All year, Microcosm is celebrating our 20th anniversary by putting the spotlight every month on a different independent bookstore that we love! Our indie bookstore heart in September goes out to iconic Chicago feminist bookstore Women & Children First—you can find them (and many woman-penned Microcosm books on their shelves!) at 5233 N Clark St. After they hosted the book launch party for Threadbare this spring, we asked them to partner with us for this month. Co-owner Sarah Hollenbeck sat down to answer our questions over email:
1. Tell me about Women & Children First. What is the store’s history? How did it get its name?
In the 1970s, Ann Christophersen and Linda Bubon met while earning masters degrees in English at the University of Illinois at Chicago. Time and time again they would come across a woman writer they wanted to study, such as Virginia Woolf, Kate Millet, and Edith Wharton, only to discover their work was not available. Second-wave feminism was in full force, and activists around the country were starting collectives and businesses of all kinds, including feminist presses and bookstores. It was against this backdrop that Ann and Linda decided that how they would support themselves would also be their contribution to the women’s movement.
In the fall of 1979, in its original storefront on Armitage Avenue, Women & Children First opened its doors. The store’s mission was to promote the works of women writers and offer a welcoming community for all women. From the beginning, the store was committed to offering a wide range of programs, focusing on feminist and LGBTQ politics and culture. We are in a different, larger location now that’s in a more bustling section of Chicago, but our mission remains the same.
2. How did you personally get involved in books and bookselling? What is your favorite part of what you do?
I started bookselling part-time at Borders while earning my MFA in creative nonfiction writing at Northwestern University. I would later move on to work part-time at Barnes & Noble. While I had many issues with the corporate structure and impersonal environment of both of those stores, being surrounded by books all day was heaven. I always hoped that I’d one day work at indie bookstore. I never dreamed I would co-own one!
My favorite part of my current job is helping to promote the work of local and emerging authors whose work I truly admire. What I didn’t realize until recently is that booksellers have so much power in terms of shaping trends in publishing depending on what they choose to handsell. Everyone at our store is committed to handselling books by a more diverse array of authors—not only women authors, but authors of color and queer authors. We love encouraging our customers to be more mindful of reading authors whose culture or identity differs from their own. Listening to marginalized voices is integral to making the planet a kinder, more empathetic place.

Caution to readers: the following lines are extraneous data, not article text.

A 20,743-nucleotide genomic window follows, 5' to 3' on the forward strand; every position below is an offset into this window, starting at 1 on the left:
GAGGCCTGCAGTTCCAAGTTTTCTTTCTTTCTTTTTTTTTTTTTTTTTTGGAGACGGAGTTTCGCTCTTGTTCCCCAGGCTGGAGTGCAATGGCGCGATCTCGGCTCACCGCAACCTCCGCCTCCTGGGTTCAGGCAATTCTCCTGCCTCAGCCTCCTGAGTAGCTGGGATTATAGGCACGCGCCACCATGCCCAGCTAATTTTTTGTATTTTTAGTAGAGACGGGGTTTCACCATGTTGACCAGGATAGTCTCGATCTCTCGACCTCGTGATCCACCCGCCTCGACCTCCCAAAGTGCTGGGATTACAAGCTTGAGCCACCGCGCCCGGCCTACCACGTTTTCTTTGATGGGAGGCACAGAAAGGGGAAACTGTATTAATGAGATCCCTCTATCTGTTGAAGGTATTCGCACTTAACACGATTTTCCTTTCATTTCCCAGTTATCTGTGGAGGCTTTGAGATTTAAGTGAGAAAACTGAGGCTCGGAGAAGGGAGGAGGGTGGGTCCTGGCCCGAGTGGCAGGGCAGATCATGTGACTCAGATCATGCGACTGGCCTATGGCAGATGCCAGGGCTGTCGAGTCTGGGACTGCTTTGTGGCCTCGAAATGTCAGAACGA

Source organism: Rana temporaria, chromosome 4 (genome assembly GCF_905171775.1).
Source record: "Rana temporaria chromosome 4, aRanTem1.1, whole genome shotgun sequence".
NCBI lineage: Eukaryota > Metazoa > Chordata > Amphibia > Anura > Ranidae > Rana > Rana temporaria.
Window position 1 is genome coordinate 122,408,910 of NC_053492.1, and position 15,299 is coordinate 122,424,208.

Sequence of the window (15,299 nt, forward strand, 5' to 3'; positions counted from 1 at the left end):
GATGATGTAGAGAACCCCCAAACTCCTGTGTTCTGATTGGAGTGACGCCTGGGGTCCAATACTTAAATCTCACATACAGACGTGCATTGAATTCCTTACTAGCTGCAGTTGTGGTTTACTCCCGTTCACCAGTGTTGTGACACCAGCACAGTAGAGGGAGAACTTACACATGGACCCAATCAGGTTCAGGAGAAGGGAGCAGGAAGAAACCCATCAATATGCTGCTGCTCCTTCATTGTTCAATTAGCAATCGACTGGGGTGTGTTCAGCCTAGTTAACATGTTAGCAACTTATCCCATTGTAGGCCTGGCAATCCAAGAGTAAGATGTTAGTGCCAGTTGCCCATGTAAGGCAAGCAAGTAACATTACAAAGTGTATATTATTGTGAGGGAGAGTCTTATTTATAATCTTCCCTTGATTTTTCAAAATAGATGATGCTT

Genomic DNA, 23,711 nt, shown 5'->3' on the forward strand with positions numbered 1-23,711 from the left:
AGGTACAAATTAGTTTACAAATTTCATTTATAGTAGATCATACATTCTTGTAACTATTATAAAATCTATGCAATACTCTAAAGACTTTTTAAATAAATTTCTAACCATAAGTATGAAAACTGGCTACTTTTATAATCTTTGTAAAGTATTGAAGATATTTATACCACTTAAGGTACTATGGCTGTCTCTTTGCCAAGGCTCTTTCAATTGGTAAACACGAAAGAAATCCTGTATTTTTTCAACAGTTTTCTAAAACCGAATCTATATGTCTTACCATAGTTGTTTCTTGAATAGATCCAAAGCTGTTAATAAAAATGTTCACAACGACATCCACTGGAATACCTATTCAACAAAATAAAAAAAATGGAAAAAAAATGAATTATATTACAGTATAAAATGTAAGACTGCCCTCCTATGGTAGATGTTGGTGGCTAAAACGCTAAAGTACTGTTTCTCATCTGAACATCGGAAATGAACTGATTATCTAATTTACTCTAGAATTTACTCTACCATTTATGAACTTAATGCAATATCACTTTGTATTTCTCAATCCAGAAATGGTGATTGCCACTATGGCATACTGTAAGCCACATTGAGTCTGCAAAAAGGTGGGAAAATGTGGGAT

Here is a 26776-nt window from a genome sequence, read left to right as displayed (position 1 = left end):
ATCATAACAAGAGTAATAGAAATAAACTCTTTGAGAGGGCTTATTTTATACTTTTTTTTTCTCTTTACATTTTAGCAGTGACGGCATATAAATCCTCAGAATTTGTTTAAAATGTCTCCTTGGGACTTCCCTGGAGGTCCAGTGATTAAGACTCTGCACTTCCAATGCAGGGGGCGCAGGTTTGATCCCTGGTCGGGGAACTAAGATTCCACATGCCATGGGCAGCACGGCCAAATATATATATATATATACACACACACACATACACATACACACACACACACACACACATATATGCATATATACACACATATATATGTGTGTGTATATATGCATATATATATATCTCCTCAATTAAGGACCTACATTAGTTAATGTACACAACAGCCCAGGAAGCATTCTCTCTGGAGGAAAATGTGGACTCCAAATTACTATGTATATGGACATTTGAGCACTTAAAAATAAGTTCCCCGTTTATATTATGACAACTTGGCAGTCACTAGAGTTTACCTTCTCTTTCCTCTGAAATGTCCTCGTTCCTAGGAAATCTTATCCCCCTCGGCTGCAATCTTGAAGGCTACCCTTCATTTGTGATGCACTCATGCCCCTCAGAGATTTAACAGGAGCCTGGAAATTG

3. Do you have a favorite Microcosm book and/or zine? What about other books generally, what are you most into reading right now?
Definitely Threadbare by Anne Elizabeth Moore and Learning Good Consent by Cindy Crabb. Our Social Justice Book Group is reading The New Jim Crow this month and I hope to finally finish it by then! I read a lot of memoir and essays, but I also can’t resist dark, character-driven, contemporary novels. Two of my favorite books that I read recently are Shrill by Lindy West and The Telling by Zoe Zolbrod.
4. How is the role of the feminist bookstore different and/or the same now as it was in, say, the 1970s? What is the future of feminist bookselling, or what do you dream it will be?
I believe we’ve built upon and strengthened our commitment to intersectionality. Feminist bookstores have always had a responsibility to actively challenge the traditional gender binary. Today, I believe we are more inclusive when it comes to trans, genderqueer, and non-binary identities.
Moving forward, my goal is to generate more effective strategies to have productive conversations with folks beyond our politically progressive base. We have a tremendously loyal community and I adore every single person who supports our bookstore. It can feel deeply empowering and exhilarating to have a passionate conversation with someone who shares your values and philosophy. However, when I read the news or travel outside of our largely like-minded feminist community, I often worry that I have become dangerously insulated. How do we begin meaningful dialogue—not shouting matches or Twitter fights—with those whose worldviews differ from our own? That’s what’s on my mind when I look to the future.